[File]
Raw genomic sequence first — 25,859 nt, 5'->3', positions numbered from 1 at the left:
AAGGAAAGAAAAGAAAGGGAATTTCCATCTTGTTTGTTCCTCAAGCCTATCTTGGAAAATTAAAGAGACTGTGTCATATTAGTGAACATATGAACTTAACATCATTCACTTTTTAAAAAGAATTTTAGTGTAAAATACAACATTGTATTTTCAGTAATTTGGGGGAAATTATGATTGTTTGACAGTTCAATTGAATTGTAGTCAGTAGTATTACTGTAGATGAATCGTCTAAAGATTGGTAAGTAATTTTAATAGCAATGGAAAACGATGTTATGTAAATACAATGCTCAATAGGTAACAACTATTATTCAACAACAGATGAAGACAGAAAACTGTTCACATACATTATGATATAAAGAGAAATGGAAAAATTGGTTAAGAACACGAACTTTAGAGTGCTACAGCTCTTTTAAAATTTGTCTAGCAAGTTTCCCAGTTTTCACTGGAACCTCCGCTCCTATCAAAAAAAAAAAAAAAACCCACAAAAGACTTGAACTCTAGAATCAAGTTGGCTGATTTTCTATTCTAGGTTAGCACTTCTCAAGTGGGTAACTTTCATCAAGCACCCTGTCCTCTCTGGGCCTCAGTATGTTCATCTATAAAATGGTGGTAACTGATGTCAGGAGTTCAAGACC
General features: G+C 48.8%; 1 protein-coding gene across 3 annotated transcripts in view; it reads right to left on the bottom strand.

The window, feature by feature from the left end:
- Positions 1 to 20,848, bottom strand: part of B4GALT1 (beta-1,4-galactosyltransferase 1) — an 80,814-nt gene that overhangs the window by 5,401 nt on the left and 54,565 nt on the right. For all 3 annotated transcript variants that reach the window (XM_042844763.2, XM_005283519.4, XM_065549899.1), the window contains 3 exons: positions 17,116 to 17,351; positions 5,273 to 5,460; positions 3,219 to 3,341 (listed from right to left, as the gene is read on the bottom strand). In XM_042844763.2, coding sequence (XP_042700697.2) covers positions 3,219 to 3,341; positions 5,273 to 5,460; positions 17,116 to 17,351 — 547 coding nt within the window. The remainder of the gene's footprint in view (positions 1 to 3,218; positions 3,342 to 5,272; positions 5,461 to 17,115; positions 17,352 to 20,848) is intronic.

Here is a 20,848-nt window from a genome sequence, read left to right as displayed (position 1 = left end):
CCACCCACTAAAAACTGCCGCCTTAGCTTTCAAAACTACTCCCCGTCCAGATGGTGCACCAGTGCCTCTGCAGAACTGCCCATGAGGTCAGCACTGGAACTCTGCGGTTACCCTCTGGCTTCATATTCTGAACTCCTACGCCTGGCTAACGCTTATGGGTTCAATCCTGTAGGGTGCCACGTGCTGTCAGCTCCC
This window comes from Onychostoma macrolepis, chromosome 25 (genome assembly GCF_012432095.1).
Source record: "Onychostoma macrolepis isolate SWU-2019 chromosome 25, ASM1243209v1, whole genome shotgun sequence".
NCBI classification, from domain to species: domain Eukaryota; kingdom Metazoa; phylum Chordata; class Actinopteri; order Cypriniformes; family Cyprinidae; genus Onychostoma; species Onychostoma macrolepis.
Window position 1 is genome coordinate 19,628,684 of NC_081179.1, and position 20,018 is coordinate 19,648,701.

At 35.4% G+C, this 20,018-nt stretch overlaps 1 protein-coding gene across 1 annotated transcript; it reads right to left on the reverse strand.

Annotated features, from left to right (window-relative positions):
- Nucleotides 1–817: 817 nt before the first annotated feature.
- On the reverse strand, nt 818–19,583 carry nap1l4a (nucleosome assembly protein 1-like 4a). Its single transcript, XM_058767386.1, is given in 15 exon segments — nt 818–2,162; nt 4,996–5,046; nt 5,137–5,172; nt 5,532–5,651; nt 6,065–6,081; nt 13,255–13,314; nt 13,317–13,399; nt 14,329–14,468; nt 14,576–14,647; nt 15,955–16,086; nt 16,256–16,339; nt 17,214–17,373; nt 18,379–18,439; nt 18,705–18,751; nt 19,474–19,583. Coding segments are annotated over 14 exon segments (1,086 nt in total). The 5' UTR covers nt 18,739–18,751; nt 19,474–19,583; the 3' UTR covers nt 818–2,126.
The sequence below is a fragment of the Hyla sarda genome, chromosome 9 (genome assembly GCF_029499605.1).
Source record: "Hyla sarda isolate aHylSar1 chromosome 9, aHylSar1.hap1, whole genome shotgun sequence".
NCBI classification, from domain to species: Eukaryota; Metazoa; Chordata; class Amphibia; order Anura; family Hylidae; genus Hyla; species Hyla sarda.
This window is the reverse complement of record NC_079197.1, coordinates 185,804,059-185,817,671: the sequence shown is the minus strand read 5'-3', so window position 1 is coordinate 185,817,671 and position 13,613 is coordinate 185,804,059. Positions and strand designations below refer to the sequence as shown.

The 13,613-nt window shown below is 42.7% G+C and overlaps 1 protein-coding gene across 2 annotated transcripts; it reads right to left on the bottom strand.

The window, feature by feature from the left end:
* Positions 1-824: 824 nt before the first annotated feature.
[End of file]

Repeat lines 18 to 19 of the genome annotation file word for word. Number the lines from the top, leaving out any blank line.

NCBI classification, from domain to species: Eukaryota; Metazoa; Chordata; class Amphibia; order Anura; family Hylidae; genus Hyla; species Hyla sarda.
This window is the reverse complement of record NC_079197.1, coordinates 185,804,059-185,817,671: the sequence shown is the minus strand read 5'-3', so window position 1 is coordinate 185,817,671 and position 13,613 is coordinate 185,804,059. Positions and strand designations below refer to the sequence as shown.